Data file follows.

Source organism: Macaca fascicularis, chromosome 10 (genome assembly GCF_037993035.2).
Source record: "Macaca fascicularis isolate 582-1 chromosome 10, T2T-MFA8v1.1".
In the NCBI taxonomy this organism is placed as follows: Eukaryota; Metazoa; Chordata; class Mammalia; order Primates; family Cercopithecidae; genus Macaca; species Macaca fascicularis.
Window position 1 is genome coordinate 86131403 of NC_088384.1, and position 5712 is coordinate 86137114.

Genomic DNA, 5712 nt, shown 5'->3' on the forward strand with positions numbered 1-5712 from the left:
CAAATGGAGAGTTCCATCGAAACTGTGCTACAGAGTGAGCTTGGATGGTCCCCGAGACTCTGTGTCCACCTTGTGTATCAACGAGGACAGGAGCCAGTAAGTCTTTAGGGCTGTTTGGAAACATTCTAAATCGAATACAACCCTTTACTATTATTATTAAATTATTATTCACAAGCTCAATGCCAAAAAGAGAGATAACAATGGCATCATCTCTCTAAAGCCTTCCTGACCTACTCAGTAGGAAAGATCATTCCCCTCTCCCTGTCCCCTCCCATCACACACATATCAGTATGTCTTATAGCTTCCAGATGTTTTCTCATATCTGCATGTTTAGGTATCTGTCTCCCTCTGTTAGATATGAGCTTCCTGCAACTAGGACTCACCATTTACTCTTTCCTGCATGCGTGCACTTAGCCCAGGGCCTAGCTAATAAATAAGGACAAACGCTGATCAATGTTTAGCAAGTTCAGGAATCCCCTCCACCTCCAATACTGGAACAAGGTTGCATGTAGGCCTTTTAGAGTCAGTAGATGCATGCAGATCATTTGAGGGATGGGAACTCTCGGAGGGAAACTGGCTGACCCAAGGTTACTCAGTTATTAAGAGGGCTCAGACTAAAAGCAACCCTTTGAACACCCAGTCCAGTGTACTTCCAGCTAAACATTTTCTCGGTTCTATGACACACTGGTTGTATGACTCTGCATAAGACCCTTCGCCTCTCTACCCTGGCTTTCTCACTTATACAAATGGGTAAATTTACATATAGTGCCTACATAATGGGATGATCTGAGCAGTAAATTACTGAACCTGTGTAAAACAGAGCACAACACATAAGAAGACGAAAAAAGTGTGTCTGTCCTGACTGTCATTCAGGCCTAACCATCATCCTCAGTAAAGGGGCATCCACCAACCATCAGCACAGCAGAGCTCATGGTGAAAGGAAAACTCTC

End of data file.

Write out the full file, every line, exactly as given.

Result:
Source organism: Macaca fascicularis, chromosome 10 (genome assembly GCF_037993035.2).
Source record: "Macaca fascicularis isolate 582-1 chromosome 10, T2T-MFA8v1.1".
In the NCBI taxonomy this organism is placed as follows: Eukaryota; Metazoa; Chordata; class Mammalia; order Primates; family Cercopithecidae; genus Macaca; species Macaca fascicularis.
Window position 1 is genome coordinate 86131403 of NC_088384.1, and position 5712 is coordinate 86137114.

Genomic DNA, 5712 nt, shown 5'->3' on the forward strand with positions numbered 1-5712 from the left:
CAAATGGAGAGTTCCATCGAAACTGTGCTACAGAGTGAGCTTGGATGGTCCCCGAGACTCTGTGTCCACCTTGTGTATCAACGAGGACAGGAGCCAGTAAGTCTTTAGGGCTGTTTGGAAACATTCTAAATCGAATACAACCCTTTACTATTATTATTAAATTATTATTCACAAGCTCAATGCCAAAAAGAGAGATAACAATGGCATCATCTCTCTAAAGCCTTCCTGACCTACTCAGTAGGAAAGATCATTCCCCTCTCCCTGTCCCCTCCCATCACACACATATCAGTATGTCTTATAGCTTCCAGATGTTTTCTCATATCTGCATGTTTAGGTATCTGTCTCCCTCTGTTAGATATGAGCTTCCTGCAACTAGGACTCACCATTTACTCTTTCCTGCATGCGTGCACTTAGCCCAGGGCCTAGCTAATAAATAAGGACAAACGCTGATCAATGTTTAGCAAGTTCAGGAATCCCCTCCACCTCCAATACTGGAACAAGGTTGCATGTAGGCCTTTTAGAGTCAGTAGATGCATGCAGATCATTTGAGGGATGGGAACTCTCGGAGGGAAACTGGCTGACCCAAGGTTACTCAGTTATTAAGAGGGCTCAGACTAAAAGCAACCCTTTGAACACCCAGTCCAGTGTACTTCCAGCTAAACATTTTCTCGGTTCTATGACACACTGGTTGTATGACTCTGCATAAGACCCTTCGCCTCTCTACCCTGGCTTTCTCACTTATACAAATGGGTAAATTTACATATAGTGCCTACATAATGGGATGATCTGAGCAGTAAATTACTGAACCTGTGTAAAACAGAGCACAACACATAAGAAGACGAAAAAAGTGTGTCTGTCCTGACTGTCATTCAGGCCTAACCATCATCCTCAGTAAAGGGGCATCCACCAACCATCAGCACAGCAGAGCTCATGGTGAAAGGAAAACTCTC